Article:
Leg 7 - Miami, USA to Lisbon, Portugal (3,590 nm)
Standings as of Wednesday, 30 May 2012, 23:06:21 UTC
1. Abu Dhabi Ocean Racing(UAE),Ian Walker(GBR), 273.4nm Distance to Finish
2. Groupama 4 (FRA), Frank Cammas (FRA), 1.5 nm Distance to Lead
3. PUMA Ocean Racing (USA), Ken Read (USA), 9.4 nm DTL
4. CAMPER (NZL), Chris Nicholson (AUS), 13.6 nm DTL
5. Telefonica (ESP), Iker Martinez (ESP), 15.5 nm DTL
6. Team Sanya (CHN), Mike Sanderson (NZL), 29.8 nm DTL

Video reports:

BACKGROUND: During the nine months of the Volvo Ocean Race, which started
in Alicante, Spain (Oct. 29) and concludes in Galway, Ireland during early
July 2012, six professional teams will sail over 39,000 nautical miles
around the world via Cape Town, Abu Dhabi, Sanya, Auckland, around Cape
Horn to Itajai, Miami, Lisbon, and Lorient. Teams accumulate points through
nine distance legs and ten In-Port races. -

In the 2008-9 Volvo Ocean Race, an attempt was made to disrupt the position
reports that were being updated every three hours. The concept was to allow
a team to go dark, to hide from their competitors. It was called Stealth
Play', but the idea was not renewed for the 2011-12 edition. Jack Lloyd,
Race Director for the Volvo Ocean Race, explains:
We introduced the initiative as several other ocean racing events were
trying similar systems. Some were organizer-imposed and others, like ours,
were used at the discretion of the boat.

We had mixed feedback on the "Stealth Play" from both the teams and the
fans; it appeared that you either like them or loath them. We imposed some
rules on their use which I believe were the reason that the idea ultimately

Stealth Play was not available on all Legs, as for some legs 24 hours was a
significant portion of the total elapsed time, or (initially) within 50
nautical miles of the finish line. On the leg from Rio de Janeiro to Boston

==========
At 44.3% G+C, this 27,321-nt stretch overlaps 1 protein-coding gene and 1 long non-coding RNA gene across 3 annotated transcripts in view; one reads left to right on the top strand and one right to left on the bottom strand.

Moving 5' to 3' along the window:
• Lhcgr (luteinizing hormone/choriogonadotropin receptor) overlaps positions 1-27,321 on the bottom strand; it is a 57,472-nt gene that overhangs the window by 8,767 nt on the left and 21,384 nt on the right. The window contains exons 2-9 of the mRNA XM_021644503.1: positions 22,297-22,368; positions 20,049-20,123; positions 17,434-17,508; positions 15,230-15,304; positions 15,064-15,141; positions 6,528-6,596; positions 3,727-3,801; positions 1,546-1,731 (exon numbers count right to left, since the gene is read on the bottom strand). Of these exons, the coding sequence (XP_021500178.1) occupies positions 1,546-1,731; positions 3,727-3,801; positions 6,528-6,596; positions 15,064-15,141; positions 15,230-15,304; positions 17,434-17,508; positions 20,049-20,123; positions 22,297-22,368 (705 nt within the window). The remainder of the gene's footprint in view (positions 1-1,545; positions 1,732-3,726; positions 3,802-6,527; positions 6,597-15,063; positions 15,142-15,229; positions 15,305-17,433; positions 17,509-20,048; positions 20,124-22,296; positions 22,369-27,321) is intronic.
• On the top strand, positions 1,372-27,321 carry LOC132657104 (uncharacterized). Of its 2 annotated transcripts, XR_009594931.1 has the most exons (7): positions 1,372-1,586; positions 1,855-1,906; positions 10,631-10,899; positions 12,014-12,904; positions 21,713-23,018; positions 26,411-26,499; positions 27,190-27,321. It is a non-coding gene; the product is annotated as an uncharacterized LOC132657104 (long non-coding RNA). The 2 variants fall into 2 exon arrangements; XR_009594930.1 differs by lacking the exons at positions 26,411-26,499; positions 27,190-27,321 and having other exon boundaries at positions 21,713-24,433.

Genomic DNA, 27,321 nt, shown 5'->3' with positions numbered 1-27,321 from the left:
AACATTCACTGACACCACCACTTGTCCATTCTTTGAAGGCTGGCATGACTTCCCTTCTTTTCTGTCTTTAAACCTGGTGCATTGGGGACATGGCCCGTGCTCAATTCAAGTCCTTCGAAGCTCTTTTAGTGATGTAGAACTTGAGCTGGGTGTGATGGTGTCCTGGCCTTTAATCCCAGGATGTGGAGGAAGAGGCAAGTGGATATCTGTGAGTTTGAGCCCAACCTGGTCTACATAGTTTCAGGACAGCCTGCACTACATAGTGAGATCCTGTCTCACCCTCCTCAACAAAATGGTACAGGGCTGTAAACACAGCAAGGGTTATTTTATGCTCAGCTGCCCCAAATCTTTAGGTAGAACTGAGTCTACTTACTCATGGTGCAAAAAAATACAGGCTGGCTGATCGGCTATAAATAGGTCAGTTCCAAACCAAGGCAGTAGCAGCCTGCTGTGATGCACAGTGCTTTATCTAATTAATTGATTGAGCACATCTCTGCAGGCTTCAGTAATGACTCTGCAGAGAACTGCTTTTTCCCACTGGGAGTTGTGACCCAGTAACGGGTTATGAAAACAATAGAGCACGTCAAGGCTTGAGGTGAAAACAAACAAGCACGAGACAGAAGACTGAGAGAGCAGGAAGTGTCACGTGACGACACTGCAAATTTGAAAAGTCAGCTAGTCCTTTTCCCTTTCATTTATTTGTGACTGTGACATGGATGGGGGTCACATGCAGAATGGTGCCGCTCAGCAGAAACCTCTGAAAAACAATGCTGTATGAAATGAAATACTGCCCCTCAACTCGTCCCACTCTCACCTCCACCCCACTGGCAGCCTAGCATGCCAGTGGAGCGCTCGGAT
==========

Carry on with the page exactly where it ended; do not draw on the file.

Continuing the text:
we had to introduce a large zone around the whale sanctuary outside Boston,
the stopover organisers asked if we could extend the ban on using the
"Stealth Play" out to 250 nautical miles and after that it was difficult to
reinstate the 50nm zone.

With a fleet so close together the use of the "Stealth Play" becomes fairly
predictable and were generally used when a boat wanted to gybe away or go
the other side of an island etc.

I personally think the only time "Stealth Play" is a real tool for the
teams is when you are within 50 (or 250) nm's of the finish, especially
when coming into Rio for instance with patchy light wind, having the cover
of the "Stealth Play" adds to the excitement.

We took the decision prior to the Volvo Ocean Race 2011-12 to remove the
"Stealth Play" based on our experiences on the 08-09 edition and as the
move towards more live or as live coverage "Stealth Play" did not fit our

In the present edition, our experience of an imposed stealth zone (in the
Indian Ocean due to piracy concerns) was not great. The public could not
understand the need for the stealth zone approaching the Maldives and it
was difficult to portray the boats in a meaningful way while keeping the
real whereabouts of the boats as secret as we could.

Unless we need to have a covert operation as we did on Legs 2 and 3, I
think the "Stealth Play" is gone for good.

Gyeonggi, South Korea (May 30, 2012) - Capacity crowds were on hand for the
first day of the 2012 Korea Match Cup, the second event of the professional
Alpari World Match Racing Tour 2012.

Reigning ISAF Match Racing World Champion Ian Williams (GBR) GAC Pindar